European Rail Freight Corridors going Carbon Neutral (LowCarb RFC)

The LowCarb-RFC study is motivated by a number of research projects, all of which are missing to touch the core of the problem of transport mode shift to rail: (1) What do these enormous changes really mean for regions and their transport systems and (2) Whether and how can we reform current institutions to undertake the necessary action. The study investigates these issues for two European rail freight corridors and the German State of North-Rhine-Westphalia using three different transport and sustainability models, reviews of institutional reform processes inside and outside transport, and by running a stakeholder participation platform for transport companies, shippers, forwarding industries and policy. The study is co-funded by the Mercator Foundation in co-operation with the European Climate Foundation from 2015 to 2018.

The LowCarb-RFC study is motivated by a number of research projects funded by the European Commission. All of these studies investigate ambitious scenarios for shifting transport demand from road to rail for better quality of life, energy efficiency and greenhouse gas reduction. However, all of these studies remain with rather general recommendations and solutions without really touching the core of the problem: (1) What do these enormous changes really mean for regions and their transport systems and (2) Whether and how can we reform current institutions to undertake the necessary action. This study seeks to answer both of the questions at the example of major European port hinterland flows crossing the German state of Northrhine-Westphalia (NRW).

To approach the fundamental questions on how to reform the transport sector towards more sustainability, and thus to comply with the ambitious mode shift, climate and safety targets set by the European Commission’s 2011 Transport White Paper, the LowCarb-RFC study applies the following working steps and methodologies.

WP1 seeks for gathering and analysing the current state of research on future scenarios for visions in the rail freight sector on methods to assess and quantify these scenarios and on existing stakeholder discussion and dissemination platforms for rail freight solutions.

WP2 develops a baseline scenario which will most likely become real in case policy, technology and markets develop without major surprises. It will specify the various modelling tools which are used to assess transport market developments: the ASTRA system dynamics model run by Fraunhofer ISI and M-Five, the Logistics Chain Model by the University of Antwerp, the local logistics assessment method by Fraunhofer IML and other impact assessment methods required throughout the project.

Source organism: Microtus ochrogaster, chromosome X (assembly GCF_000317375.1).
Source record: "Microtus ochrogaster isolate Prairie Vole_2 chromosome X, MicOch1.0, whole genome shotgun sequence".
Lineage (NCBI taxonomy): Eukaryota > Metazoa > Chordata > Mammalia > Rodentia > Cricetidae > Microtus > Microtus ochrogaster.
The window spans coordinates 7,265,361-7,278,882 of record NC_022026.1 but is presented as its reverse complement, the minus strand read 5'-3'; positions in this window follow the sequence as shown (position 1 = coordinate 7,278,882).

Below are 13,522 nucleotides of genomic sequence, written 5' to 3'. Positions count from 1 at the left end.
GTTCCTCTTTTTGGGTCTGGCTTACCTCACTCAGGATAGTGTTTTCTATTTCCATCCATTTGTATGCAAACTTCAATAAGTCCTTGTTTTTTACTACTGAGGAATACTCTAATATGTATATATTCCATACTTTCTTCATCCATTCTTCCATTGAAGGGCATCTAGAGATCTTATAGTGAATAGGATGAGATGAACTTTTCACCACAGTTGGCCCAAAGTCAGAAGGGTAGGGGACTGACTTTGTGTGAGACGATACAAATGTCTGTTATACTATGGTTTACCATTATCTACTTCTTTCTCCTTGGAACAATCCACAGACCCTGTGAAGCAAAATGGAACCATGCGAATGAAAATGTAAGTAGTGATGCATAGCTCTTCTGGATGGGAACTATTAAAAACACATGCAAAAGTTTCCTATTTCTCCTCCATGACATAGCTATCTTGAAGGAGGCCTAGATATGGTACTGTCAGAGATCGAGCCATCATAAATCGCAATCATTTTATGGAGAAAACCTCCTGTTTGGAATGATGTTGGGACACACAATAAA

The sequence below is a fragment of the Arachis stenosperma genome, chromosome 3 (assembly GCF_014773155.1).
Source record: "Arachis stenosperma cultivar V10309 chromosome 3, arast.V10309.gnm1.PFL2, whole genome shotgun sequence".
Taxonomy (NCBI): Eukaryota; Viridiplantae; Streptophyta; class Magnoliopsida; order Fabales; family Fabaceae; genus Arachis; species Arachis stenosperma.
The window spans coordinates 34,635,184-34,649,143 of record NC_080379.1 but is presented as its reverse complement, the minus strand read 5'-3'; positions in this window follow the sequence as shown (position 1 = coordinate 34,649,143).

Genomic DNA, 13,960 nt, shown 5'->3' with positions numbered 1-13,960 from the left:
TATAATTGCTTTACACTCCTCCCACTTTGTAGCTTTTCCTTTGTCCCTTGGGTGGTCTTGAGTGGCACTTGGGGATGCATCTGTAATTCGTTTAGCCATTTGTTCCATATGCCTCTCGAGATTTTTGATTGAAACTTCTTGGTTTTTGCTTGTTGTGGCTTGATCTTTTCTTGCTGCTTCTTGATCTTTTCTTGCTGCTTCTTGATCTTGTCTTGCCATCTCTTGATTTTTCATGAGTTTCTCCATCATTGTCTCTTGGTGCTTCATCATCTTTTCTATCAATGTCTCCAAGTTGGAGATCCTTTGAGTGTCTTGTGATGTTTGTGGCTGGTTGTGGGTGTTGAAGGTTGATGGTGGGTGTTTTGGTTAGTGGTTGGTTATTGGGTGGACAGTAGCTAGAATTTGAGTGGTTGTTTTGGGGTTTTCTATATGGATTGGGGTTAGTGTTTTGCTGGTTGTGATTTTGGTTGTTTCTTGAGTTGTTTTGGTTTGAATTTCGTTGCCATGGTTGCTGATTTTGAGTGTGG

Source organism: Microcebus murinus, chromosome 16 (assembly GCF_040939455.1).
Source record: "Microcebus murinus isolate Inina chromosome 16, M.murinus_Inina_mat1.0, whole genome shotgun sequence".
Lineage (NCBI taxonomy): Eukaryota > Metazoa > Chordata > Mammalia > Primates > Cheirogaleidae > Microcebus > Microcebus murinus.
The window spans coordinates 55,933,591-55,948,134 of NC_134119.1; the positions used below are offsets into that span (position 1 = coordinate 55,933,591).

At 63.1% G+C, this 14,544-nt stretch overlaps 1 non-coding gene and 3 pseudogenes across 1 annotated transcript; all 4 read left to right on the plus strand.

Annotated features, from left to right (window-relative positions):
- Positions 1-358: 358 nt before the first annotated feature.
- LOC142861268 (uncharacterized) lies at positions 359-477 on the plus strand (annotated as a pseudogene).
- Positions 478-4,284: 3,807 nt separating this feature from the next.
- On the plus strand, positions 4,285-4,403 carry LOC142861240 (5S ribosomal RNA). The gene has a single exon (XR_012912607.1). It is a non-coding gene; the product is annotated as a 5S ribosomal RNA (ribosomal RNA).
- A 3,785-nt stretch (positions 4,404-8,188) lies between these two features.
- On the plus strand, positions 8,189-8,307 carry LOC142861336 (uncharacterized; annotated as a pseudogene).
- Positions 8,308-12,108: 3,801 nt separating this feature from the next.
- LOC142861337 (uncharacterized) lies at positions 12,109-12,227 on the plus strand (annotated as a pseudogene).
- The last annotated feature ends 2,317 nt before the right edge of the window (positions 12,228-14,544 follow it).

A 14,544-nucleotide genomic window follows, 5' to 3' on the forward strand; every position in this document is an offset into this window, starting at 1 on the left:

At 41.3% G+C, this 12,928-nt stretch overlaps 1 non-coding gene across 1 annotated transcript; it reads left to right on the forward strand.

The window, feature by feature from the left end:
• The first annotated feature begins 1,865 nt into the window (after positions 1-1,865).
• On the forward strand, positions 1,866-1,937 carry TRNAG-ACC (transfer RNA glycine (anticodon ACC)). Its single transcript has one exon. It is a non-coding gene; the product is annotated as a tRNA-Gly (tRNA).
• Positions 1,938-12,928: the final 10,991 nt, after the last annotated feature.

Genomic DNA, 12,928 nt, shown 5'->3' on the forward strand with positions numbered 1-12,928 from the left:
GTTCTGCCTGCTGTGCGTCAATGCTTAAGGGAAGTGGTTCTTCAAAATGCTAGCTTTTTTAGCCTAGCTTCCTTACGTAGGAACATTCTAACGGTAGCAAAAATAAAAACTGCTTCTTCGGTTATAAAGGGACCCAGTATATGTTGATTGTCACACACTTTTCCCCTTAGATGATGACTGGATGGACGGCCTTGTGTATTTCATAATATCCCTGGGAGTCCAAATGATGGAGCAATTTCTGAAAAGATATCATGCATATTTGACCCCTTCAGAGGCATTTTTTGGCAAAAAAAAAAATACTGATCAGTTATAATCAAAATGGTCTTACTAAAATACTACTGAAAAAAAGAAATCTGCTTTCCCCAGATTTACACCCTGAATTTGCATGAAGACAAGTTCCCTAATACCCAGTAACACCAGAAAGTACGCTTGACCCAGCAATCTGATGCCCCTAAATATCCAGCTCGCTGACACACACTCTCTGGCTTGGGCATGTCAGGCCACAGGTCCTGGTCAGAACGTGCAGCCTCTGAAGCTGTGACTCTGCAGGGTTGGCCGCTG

WP3 develops the target vision and scenario for an international European freight market largely based on rail. This involves a complete technical and organisational modernisation of the rail sector, as well as a detailed concept for a supporting policy environment by 2050. The WP concludes with an environmental impact assessment.

WP4 delves into the very details how the Pro Rail Scenario can be realised by focussing on the major barriers towards rail and institutional changes. Short case studies of transition processes in other sectors are conducted, and in-depth consultations with railways, logistics companies, industries and policy bodies within the Stakeholder Participation Platform are performed to identify feasible transition pathways.

WP5 goes into an alternative scenario which investigates whether the sustainability targets are achievable despite a marginalisation of the rail freight sector. In this scenario, technical and organisational improvements of road transport, such as autonomous driving, larger vehicles, electrification or alternative fuels will be allowed to a high extent.

This final scientific step shall bundle the results of the Pro Rail Scenario and the Pro Road case and look at their implications particularly for the logistics infrastructure and markets in Northrhine-Westphalia (NRW). It explores investment and de-investment needs, environmental effects and social impacts in the road haulage, railway and inland navigation sector.

Stakeholder Participation Platform. This work package supports all other activities in the project by enabling continuous discussions with relevant stakeholders from railways and goods forwarding industry. A bi-directional flow of inputs questions, suggestions and comments together with confidential discussions in small groups shall ensure that both, science and practice, are benefiting from an open and honest exchange of relevant thoughts and facts. The Stakeholder Participation Platform is run by project partner Transport and Environment (T&E).